Tom and Loretta Tenuta, the husband and wife team who have been preparing locally sourced fine foods for the Berkshires for two decades, have not reinvented the wheel. But in this time of tumult, the wheel has reinvented them.
With 75 percent of their business lost due to the coronavirus pandemic, the Tenutas, owners of the West Stockbridge-based SoMa Catering, decided months ago to completely roll with it.
Gone, for now, are the catered galas and weddings, the high-volume, palate-pleasing endurance tests drawn to the decimal point. In their place: a food truck and an assemblage of mobile, wood-fired cooking devices, including a pit smoker, pizza oven, and a new, wild-looking grill built by a fly-fishing captain/welder in Brooklyn.
“Smaller events — that’s what it’s all about these days,” says Tom, as he shaves off slices of pork shoulder he’s been slow roasting over hot coals.
It’s a Friday in September, and SoMa is publicly debuting its new Argentine-style parrilla grill on wheels at The Foundry, the performance and art space in West Stockbridge.
On the menu: a taste bud ballet of sweetness and spice in the form of choripan (a house-made Argentinian-style grilled sausage on a baguette with chimichurri); tacos al pastor (marinated pork shoulder with pineapple salsa, cilantro and onion on corn tortillas with pickled cabbage); fire-roasted chicken; house-made bratwurst with Hosta Hill sauerkraut and rye bread; scallion pancake with seasonal vegetables, shiitake mushrooms, cabbage, hoisin, ginger and garlic; and elote (grilled Mexican-style local corn with crema and Cotija cheese).
On this evening, SoMa is feeding a few dozen attendees of an outdoor concert featuring the New York City-based singer Emily Braden and pianist Misha Piatigorsky.
“Tom and Loretta have saved the day for The Foundry,” said the very thankful Foundry owner Amy Brentano, who explained that without SoMa’s food, The Foundry wouldn’t have been permitted to serve drinks, a chief source of revenue for such an event.
This was all a last-minute booking. It’s a COVID-19 world, after all. Everyone’s improvising.
For Tom, he’s just pleased to fire up this grandmaster of grilling devices, a primordial hunk of steel custom built by Brendan McCarthy of North Fork Ironworks. The Tenutas purchased the grill in August, hoping for “live fire” opportunities such as this to come their way as the days grow colder.
“Look at this thing,” Tom said. “It’s just awesome.”
The grill is equipped with a suspended firebox on the side loaded with burning wood. As embers fall to the brick-lined bottom, Tom scoops them with a shovel and transfers them under the main grill. By turning an old, repurposed factory wheel, he’s able to adjust the height of the grill to regulate the temperature.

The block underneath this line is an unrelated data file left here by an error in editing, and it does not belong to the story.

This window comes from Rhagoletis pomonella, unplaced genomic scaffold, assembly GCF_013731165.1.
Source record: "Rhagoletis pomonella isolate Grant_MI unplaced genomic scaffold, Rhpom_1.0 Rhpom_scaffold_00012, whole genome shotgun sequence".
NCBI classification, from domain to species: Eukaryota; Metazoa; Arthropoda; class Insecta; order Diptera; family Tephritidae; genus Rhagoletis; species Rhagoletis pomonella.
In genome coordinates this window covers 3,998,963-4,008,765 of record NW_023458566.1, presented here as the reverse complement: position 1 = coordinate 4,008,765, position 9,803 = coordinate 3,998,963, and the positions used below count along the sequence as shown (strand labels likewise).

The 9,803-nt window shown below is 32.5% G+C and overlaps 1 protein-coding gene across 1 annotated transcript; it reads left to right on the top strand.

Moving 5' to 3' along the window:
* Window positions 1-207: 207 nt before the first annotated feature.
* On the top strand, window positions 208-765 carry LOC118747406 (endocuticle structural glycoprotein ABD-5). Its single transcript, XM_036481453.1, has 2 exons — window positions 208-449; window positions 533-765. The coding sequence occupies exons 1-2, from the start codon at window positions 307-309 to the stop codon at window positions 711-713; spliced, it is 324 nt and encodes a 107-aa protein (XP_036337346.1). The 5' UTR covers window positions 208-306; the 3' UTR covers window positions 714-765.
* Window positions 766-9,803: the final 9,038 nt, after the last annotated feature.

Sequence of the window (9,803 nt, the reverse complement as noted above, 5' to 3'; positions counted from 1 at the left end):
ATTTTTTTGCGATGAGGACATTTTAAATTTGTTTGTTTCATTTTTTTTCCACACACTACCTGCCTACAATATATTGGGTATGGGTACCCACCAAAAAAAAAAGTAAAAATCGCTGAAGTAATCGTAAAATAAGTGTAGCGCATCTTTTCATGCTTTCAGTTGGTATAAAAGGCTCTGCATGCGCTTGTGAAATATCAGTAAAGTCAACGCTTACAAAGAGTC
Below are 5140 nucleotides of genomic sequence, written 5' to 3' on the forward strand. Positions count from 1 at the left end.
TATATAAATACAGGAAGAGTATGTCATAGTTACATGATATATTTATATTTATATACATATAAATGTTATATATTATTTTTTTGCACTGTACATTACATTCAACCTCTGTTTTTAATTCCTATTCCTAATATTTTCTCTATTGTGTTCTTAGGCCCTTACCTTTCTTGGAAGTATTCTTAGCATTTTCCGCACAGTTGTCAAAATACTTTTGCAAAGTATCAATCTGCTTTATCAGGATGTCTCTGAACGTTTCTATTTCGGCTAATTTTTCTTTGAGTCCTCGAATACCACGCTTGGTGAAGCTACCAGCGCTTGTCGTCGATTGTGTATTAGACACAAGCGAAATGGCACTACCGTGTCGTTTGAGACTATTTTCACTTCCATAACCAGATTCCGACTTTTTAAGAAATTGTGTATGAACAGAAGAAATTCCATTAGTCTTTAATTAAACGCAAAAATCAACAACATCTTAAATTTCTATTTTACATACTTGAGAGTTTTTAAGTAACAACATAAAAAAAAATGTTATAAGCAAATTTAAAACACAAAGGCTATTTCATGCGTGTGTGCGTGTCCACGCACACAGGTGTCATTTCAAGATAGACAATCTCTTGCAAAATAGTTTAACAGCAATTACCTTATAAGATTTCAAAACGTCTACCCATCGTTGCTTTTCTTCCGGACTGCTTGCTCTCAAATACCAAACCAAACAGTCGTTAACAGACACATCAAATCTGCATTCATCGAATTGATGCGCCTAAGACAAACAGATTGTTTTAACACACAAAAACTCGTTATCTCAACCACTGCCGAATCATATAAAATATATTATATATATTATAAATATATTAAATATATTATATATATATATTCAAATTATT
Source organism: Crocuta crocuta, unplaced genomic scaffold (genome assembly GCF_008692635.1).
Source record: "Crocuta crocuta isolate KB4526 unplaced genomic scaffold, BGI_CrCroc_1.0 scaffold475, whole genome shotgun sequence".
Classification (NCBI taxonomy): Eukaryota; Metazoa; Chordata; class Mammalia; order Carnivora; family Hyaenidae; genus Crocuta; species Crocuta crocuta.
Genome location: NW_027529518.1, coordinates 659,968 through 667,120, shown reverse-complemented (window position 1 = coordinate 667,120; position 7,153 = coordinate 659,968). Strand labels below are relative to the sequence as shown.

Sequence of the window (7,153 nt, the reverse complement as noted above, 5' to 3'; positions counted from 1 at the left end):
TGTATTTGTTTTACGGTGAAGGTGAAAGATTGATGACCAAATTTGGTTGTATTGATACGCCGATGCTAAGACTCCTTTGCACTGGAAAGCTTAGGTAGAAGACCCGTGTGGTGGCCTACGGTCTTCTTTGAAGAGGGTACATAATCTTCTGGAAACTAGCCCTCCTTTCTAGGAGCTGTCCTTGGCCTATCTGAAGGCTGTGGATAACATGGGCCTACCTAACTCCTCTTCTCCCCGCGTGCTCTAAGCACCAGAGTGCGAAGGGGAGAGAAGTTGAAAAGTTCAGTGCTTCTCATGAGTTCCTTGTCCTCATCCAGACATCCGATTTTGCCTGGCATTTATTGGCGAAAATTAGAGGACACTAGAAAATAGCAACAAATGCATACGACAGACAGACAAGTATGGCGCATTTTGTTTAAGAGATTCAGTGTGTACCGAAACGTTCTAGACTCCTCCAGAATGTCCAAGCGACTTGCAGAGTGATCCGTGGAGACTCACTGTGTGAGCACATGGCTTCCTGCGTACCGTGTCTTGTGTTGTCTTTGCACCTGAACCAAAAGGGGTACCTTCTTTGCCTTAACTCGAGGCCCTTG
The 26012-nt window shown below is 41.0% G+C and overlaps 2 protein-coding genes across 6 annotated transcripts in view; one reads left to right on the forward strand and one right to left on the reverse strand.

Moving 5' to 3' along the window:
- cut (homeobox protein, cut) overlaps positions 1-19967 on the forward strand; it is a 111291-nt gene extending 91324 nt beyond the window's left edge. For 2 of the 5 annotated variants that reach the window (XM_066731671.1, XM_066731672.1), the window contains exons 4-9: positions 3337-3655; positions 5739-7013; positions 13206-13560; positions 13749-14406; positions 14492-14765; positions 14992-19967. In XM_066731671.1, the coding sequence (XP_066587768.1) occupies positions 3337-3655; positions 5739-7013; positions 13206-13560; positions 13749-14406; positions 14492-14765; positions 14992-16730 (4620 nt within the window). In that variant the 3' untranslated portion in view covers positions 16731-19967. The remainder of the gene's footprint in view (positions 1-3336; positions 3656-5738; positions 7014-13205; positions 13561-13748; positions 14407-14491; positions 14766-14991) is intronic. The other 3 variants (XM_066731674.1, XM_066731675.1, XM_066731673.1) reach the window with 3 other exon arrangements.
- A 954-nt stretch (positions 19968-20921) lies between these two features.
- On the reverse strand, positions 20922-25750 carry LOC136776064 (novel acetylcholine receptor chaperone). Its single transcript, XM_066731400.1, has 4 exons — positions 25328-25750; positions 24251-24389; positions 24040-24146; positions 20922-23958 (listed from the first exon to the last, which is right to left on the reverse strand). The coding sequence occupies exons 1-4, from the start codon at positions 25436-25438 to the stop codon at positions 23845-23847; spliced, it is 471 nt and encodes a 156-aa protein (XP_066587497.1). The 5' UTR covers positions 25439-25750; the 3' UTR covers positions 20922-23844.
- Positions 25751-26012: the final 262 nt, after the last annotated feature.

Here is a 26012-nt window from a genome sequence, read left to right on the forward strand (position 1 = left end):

Whole chickens hang from hooks. Vegetables sizzle atop the fire box. On a vertical rotisserie, that pork shoulder is crisping beside the open flames.
“When we heard Tom and Loretta were here tonight, we were like, `Cook at home? Why?'” said Sarah Thorne of West Stockbridge, joined with her husband, Peter, for an evening of dining and live music all beside the Williams River in the old village under the stars.
SoMa plans to be back at The Foundry later this fall, maybe with their Italian-style, domed refractory pizza oven, maybe with the food truck.
And here’s some good news: Thanks to a $141,358 grant awarded to West Stockbridge this past week through the state DOT Shared Streets and Spaces program, SoMa, along with other village eateries, may soon begin providing outdoor dining this fall with tables and heat lamps.
If that all comes together: great. SoMa has been rolling with it since March, when COVID-19 hit and their large event bookings started canceling en masse.
Fortunately for them, months prior, they had purchased the food truck — an MT45 Freightliner fully equipped to feed a throng. As pandemic reality set in, they decided to climb aboard and provide pick-up meals in their parking lot at 4 Albany Road three days a week through the summer.
The food truck has also allowed them to ramp up weekly appearances through the fall at breweries in northwest Connecticut and New York State.
“SoMa is to Connecticut what David Hasselhoff is to Germany,” joked Tom.
In a way, with all these wheels, the Tenutas have come full circle. Back in 1999, Tom was 10 years deep into a successful cooking career in Boston when he was asked to cater a pig roast at Hancock Shaker Village in Pittsfield.
Having never been to the Berkshires, his first question was, “How far is that from Newton?”
He hitched up a mobile smoker to a truck and headed west.
“When I got out here, I called Loretta on the phone and said, `It is really nice out here,'” recalled Tom, who was raised in a foodie family in Westerly, R.I. Loretta is originally from southern California.
The two were married in 2000 and settled in the Berkshires that same year. They eventually opened the hugely popular Village Oven on Main Street in West Stockbridge before establishing their catering business, SoMa — named after their two daughters, Sophia and Marcella, who have played key roles in the family food service business.
Back at The Foundry, the crowd is bundled up and digging in to their meals as the singer Emily Braden takes the stage.
“I’m not going to cry,” Braden says, “but this is the first live audience I’ve seen since March. Thank you for coming tonight.”
As she and Piatigorsky launch into the jazz standard “Beautiful Friendship,” Tom throws another log into the firebox. That pork shoulder, set upon a steel spike, is topped with a hunk of pineapple. Tom gives the pineapple a squeeze, and its juice seeps with a sizzle into the pork.
“Ahh,” Tom says, satisfied. For a moment, everything in the world is simply perfect